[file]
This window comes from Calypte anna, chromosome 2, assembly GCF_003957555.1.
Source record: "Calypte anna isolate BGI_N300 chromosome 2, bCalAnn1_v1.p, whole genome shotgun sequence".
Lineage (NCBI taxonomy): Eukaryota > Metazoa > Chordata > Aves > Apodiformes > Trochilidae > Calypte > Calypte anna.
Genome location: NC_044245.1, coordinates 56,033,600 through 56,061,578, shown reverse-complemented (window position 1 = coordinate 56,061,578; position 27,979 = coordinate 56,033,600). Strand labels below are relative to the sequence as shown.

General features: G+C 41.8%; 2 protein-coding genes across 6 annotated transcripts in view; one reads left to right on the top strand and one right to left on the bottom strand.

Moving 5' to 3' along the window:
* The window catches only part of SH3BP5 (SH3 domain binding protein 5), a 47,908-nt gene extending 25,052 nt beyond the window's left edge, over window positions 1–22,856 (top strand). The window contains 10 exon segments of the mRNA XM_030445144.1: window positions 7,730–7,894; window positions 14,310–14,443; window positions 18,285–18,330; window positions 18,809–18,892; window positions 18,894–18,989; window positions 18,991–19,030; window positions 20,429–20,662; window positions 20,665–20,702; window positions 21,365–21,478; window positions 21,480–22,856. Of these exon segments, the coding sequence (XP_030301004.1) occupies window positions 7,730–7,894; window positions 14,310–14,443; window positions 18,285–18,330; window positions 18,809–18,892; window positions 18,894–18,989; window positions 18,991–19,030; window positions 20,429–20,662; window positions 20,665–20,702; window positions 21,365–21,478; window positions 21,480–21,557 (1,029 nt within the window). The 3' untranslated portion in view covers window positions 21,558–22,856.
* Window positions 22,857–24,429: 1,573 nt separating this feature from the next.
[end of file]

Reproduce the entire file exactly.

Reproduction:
This window comes from Calypte anna, chromosome 2, assembly GCF_003957555.1.
Source record: "Calypte anna isolate BGI_N300 chromosome 2, bCalAnn1_v1.p, whole genome shotgun sequence".
Lineage (NCBI taxonomy): Eukaryota > Metazoa > Chordata > Aves > Apodiformes > Trochilidae > Calypte > Calypte anna.
Genome location: NC_044245.1, coordinates 56,033,600 through 56,061,578, shown reverse-complemented (window position 1 = coordinate 56,061,578; position 27,979 = coordinate 56,033,600). Strand labels below are relative to the sequence as shown.

General features: G+C 41.8%; 2 protein-coding genes across 6 annotated transcripts in view; one reads left to right on the top strand and one right to left on the bottom strand.

Moving 5' to 3' along the window:
* The window catches only part of SH3BP5 (SH3 domain binding protein 5), a 47,908-nt gene extending 25,052 nt beyond the window's left edge, over window positions 1–22,856 (top strand). The window contains 10 exon segments of the mRNA XM_030445144.1: window positions 7,730–7,894; window positions 14,310–14,443; window positions 18,285–18,330; window positions 18,809–18,892; window positions 18,894–18,989; window positions 18,991–19,030; window positions 20,429–20,662; window positions 20,665–20,702; window positions 21,365–21,478; window positions 21,480–22,856. Of these exon segments, the coding sequence (XP_030301004.1) occupies window positions 7,730–7,894; window positions 14,310–14,443; window positions 18,285–18,330; window positions 18,809–18,892; window positions 18,894–18,989; window positions 18,991–19,030; window positions 20,429–20,662; window positions 20,665–20,702; window positions 21,365–21,478; window positions 21,480–21,557 (1,029 nt within the window). The 3' untranslated portion in view covers window positions 21,558–22,856.
* Window positions 22,857–24,429: 1,573 nt separating this feature from the next.